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June 03, 1988 - Image 28

Resource type:
Text
Publication:
The Detroit Jewish News, 1988-06-03

Disclaimer: Computer generated plain text may have errors. Read more about this.

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early unnoticed in
the "land-for-peace"
debate — a debate
held almost entirely between
Americans and Israelis, be-
tween Washington and Jer-
usalem — is the fact that the
Palestinian Arabs put an-
other demand at the top of
their list: the "right-of-
return," their insistence on
repatriation.
"Land-for-peace" sees the
Arab-Israeli conflict in the
context of the 1967 Six Day
War and Israeli control of the
West Bank (Judea and
Samaria), the Gaza Strip and
Golan Heights and the Arabs
who live there.
Arabs demanding a "right-
of-return" focus on the crimes,
in their view, committed
against them in 1948. For
them the underlying griev-
ance is not the occupation of
the territories, it is the oc-
cupation of Haifa, Jaffa,
Ramle, Beersheva and all the
rest, as well as Jerusalem.
As the uprising continues,
Israelis across the political
spectrum again face a chal-
lenge they thought had been
disposed of in 1948 — or at
least after 1967; the
challenge to Israel's existence,
not to its current boundaries.
As a result, Israeli attitudes
are hardening, according to
Prof. Clinton Bailey, Tel Aviv
University authority on
Palestinian Arab
nationalism.
The centrality of the "right-
of-return" underlay the in-
ability of the three Pales-
tinian Arab panelists on ABC
TV's recent "Nightline"
debate to be able to un-
equivocally say they could
accept a pre-1967 Israel in
exchange for a West Bank
and Gaza state.
It was repeated in leaflet
15, issued April 30 by the
leaders of the uprising. They
noted "a qualitative leap in
the international balance of
power in favor of our people's
national rights to repatria-
tion, self-determination and
the establishment of an in-
dependent Palestinian state
under the PLO's leadership."
Once more, repatriation —
return to Israel inside the
green for the Palestinian
Arabs in diaspora comes first.
Return. Diaspora. Cove-
nant. They should sound
familiar to Jews. To stage a
successful revolution — or
better, counter-revolution
against a once-popular oppo-

nent — one must first ap-
propriate his vocabulary. His
land will follow.
Most of the Palestinian
Arab diaspora and its refugee
minority did not hail original-
ly from the West Bank and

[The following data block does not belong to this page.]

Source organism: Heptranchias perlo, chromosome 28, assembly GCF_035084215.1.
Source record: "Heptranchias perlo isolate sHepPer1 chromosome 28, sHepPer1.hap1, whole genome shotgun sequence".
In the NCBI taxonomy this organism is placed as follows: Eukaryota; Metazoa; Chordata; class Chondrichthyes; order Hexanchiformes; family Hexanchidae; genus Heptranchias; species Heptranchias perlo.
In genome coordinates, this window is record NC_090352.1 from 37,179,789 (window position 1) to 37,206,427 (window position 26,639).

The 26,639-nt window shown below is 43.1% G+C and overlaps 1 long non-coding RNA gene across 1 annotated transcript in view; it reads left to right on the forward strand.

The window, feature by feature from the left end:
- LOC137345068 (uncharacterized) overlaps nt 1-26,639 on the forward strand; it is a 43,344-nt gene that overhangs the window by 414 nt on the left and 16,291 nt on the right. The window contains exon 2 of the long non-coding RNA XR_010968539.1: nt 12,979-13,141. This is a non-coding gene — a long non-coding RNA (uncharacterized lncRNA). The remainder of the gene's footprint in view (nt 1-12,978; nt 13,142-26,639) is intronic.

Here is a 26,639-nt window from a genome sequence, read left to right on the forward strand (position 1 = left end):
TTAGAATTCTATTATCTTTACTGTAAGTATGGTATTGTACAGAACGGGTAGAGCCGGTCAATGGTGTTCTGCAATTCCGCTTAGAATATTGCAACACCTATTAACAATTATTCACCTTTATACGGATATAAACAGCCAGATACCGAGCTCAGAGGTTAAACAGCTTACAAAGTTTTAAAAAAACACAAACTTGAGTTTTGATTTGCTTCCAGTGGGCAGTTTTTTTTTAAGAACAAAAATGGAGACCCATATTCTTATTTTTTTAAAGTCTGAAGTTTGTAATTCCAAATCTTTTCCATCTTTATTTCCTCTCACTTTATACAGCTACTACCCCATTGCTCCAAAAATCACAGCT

Gaza, but from inside Israel
proper, from many places now
populated by Jews. They, and
other Arabs, reaffirm their
right of return too often for it
to be merely a dust-covered
provision of the PLO "cove-
nant." Jordanian Prime
Minister Zai al-Rifai (himself
a Palestinian Arab but hard-
ly a PLO booster) made that
clear during Secretary of
State George Shultz's recent
Middle East shuttle.
"There is more to the
Palestinian cause than the oc-
cupation of the West Bank
and Gaza Strip," he told a
press conference. "The Pal-
estinian people had rights
before 1967, including the
right of return. We have
reminded the United States
that a great number of
Palestinians (from pre-1948
Palestine) form the biggest
refugee camps now in the
West Bank and Gaza."
As for the Covenant itself,
Article 26 states: "The
Palestine Liberation Organ-
ization...is responsible for the
movement of the Palestinian
Arab people in it sstruggle to
restore its homeland, liberate
it, return to it (emphasis
added), and exercise the right
of self-determination on it..."
First repatriation,, then a
state.
However, the PLO charter
in its present form is 20 years
old. Some in both the United
States and Israel argue that
a pragmatic focus on what
may be attainable — a West
Bank and Gaza state — has
pushed the right-of-return
aside.
But former head of Israeli
military intelligence Brig.
Gen. Shlomo Gazit (Res.) sees
a continuing link between
"territory-for peace" and the
"right-of-return?' Gazit, now
president of Ben-Gurion Un-
viersity, asserted recently
that land for peace was "a bad
way of presenting our case.
What we mean is that we are
prepared to give up territory
for peace and security?'
lb accomplish that, Israel
has to demand something
equally painful of the other
side. "What must we ask of
them? That they have to give
up the Arab claim for the
right of return. There is no
sense to make peace and yet
have 1.5 million Palestinian

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